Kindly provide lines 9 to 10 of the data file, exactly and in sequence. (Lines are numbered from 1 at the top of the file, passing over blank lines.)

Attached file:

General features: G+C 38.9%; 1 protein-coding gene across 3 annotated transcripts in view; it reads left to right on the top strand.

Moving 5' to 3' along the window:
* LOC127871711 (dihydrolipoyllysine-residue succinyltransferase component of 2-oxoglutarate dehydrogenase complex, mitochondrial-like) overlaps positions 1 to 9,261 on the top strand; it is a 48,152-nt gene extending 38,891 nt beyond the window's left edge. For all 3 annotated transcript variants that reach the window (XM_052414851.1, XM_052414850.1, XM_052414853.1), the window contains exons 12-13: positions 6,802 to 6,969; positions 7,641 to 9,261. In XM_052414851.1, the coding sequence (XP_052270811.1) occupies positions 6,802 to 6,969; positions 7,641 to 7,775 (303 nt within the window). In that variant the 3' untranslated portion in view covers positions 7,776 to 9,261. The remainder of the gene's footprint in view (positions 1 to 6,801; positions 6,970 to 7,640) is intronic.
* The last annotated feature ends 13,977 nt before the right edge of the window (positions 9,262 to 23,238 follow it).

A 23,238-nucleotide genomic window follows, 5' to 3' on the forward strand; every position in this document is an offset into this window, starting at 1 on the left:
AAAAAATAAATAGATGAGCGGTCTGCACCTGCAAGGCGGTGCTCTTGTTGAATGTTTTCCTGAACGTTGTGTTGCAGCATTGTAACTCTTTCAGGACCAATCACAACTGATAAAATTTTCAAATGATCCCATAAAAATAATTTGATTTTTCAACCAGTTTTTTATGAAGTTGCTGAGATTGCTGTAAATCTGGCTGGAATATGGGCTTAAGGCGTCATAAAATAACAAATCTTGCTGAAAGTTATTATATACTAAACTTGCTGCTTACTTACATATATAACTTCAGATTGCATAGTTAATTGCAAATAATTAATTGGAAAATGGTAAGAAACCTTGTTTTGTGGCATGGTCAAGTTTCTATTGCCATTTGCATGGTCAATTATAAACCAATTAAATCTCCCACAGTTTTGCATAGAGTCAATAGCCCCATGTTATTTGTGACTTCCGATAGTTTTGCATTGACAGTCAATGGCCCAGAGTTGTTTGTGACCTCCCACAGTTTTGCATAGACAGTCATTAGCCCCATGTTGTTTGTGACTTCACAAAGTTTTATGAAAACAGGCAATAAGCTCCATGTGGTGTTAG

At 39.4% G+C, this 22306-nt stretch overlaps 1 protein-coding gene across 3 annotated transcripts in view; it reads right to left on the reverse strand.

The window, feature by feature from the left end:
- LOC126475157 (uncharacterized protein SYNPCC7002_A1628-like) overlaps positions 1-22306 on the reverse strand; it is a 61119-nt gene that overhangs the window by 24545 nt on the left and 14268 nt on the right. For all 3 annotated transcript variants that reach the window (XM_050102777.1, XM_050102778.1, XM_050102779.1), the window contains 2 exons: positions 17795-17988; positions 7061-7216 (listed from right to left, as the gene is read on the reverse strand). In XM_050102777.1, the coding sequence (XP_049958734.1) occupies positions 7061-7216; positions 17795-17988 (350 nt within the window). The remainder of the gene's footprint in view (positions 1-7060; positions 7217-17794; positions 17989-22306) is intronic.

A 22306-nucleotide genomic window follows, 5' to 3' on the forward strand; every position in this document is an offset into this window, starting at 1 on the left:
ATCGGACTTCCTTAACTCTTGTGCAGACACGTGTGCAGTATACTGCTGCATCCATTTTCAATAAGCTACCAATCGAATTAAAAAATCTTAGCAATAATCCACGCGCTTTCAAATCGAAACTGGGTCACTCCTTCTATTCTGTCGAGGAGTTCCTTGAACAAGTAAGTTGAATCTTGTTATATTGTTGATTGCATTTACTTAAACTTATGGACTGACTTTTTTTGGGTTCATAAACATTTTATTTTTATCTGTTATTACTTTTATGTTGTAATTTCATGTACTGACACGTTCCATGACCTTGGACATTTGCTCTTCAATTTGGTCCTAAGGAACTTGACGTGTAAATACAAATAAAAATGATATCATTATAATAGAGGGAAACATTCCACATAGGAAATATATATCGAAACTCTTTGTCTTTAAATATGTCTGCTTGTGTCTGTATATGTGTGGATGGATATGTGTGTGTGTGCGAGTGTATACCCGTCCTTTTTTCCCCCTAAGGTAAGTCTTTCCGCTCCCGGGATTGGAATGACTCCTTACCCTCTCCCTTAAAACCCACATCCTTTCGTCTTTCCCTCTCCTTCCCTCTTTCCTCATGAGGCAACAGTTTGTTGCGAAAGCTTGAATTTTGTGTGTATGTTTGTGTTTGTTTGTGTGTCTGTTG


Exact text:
- LOC126475157 (uncharacterized protein SYNPCC7002_A1628-like) overlaps positions 1-22306 on the reverse strand; it is a 61119-nt gene that overhangs the window by 24545 nt on the left and 14268 nt on the right. For all 3 annotated transcript variants that reach the window (XM_050102777.1, XM_050102778.1, XM_050102779.1), the window contains 2 exons: positions 17795-17988; positions 7061-7216 (listed from right to left, as the gene is read on the reverse strand). In XM_050102777.1, the coding sequence (XP_049958734.1) occupies positions 7061-7216; positions 17795-17988 (350 nt within the window). The remainder of the gene's footprint in view (positions 1-7060; positions 7217-17794; positions 17989-22306) is intronic.

A 22306-nucleotide genomic window follows, 5' to 3' on the forward strand; every position in this document is an offset into this window, starting at 1 on the left: